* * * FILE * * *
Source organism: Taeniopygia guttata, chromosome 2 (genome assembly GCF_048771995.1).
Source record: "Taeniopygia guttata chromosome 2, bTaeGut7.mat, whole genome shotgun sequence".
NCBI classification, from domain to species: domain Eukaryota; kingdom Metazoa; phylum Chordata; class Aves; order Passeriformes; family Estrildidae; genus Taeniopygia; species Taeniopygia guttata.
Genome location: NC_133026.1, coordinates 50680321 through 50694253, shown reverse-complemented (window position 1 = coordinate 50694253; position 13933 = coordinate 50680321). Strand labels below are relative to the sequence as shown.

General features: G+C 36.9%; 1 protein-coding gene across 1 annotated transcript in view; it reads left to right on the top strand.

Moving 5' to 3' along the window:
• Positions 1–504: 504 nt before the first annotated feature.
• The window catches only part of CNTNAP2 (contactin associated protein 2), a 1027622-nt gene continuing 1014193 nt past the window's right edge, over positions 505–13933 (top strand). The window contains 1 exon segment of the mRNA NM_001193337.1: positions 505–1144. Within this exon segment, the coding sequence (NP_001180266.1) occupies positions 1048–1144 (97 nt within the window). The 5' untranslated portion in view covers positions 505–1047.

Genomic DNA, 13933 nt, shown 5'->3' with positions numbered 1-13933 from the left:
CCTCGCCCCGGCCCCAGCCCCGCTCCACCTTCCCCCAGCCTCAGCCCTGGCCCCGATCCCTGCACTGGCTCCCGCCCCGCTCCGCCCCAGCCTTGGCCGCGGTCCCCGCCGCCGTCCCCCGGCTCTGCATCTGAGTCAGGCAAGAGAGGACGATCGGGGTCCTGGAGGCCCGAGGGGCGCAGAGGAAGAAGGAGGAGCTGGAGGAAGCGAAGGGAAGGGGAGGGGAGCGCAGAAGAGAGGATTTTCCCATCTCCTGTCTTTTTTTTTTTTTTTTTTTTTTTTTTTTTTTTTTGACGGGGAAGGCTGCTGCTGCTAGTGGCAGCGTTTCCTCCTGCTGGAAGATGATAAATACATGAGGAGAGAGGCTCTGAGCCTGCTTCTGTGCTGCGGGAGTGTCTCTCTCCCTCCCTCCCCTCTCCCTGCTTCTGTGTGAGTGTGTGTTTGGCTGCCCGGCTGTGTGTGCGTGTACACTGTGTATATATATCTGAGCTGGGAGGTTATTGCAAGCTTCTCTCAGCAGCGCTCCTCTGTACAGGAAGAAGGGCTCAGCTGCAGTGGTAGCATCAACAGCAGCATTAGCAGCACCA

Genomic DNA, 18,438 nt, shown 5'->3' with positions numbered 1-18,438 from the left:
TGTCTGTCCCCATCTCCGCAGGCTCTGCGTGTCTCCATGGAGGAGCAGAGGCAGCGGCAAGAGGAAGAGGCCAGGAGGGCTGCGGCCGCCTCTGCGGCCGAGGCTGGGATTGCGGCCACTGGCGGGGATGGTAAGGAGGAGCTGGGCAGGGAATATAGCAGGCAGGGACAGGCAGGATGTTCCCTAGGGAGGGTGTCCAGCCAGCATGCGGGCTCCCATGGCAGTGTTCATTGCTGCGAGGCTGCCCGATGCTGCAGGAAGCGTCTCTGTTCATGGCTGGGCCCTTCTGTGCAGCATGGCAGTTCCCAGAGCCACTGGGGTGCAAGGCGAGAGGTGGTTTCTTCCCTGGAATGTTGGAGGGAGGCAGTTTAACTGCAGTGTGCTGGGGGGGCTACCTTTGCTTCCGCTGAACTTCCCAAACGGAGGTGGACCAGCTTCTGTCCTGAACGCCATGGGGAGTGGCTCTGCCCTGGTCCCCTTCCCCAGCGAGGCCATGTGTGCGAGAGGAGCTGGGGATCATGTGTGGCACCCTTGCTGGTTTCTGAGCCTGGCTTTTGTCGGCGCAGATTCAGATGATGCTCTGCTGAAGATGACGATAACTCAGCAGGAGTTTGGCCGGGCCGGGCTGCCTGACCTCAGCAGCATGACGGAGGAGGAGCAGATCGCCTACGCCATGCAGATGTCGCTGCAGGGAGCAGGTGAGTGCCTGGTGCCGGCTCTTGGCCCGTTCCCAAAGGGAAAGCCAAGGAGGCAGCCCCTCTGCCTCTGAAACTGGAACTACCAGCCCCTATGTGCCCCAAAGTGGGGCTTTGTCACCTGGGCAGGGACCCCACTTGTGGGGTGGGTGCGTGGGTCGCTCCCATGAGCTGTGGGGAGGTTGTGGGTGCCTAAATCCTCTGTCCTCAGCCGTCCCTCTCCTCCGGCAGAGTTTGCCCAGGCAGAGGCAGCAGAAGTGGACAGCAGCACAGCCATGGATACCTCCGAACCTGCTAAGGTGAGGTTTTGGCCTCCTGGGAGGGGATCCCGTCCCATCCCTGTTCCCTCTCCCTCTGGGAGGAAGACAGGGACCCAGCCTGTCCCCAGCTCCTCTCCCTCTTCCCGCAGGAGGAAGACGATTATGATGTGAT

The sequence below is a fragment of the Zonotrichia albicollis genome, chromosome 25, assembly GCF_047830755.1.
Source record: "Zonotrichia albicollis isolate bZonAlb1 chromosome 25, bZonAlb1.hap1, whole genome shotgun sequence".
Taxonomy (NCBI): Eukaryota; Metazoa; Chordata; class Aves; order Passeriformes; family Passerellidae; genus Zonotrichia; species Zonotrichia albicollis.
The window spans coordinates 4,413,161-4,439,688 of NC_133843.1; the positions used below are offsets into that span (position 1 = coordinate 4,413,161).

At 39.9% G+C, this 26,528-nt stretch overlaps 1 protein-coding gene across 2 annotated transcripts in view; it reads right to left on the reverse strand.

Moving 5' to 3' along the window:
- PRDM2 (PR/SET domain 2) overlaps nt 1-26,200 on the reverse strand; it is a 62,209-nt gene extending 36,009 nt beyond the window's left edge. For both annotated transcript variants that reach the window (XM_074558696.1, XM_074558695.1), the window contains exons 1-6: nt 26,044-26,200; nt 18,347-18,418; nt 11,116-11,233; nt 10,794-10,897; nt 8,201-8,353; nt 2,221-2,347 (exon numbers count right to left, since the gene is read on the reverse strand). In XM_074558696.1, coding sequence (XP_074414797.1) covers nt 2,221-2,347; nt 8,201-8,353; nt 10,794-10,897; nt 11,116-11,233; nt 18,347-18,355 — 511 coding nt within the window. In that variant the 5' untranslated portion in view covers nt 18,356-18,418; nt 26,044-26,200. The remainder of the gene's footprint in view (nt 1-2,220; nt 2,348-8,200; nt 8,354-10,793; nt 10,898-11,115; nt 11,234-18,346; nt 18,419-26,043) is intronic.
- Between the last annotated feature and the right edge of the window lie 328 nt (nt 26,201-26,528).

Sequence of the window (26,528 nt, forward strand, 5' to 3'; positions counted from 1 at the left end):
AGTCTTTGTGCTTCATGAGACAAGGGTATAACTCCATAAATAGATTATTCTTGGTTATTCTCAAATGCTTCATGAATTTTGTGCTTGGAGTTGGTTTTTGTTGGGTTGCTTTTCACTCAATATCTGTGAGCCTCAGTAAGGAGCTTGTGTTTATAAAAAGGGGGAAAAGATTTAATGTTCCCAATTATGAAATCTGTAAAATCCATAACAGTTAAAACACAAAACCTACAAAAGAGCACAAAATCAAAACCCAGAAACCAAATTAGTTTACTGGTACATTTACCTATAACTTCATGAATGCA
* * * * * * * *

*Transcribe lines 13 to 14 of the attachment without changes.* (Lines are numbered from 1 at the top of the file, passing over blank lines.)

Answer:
The sequence below is a fragment of the Zonotrichia albicollis genome, chromosome 25, assembly GCF_047830755.1.
Source record: "Zonotrichia albicollis isolate bZonAlb1 chromosome 25, bZonAlb1.hap1, whole genome shotgun sequence".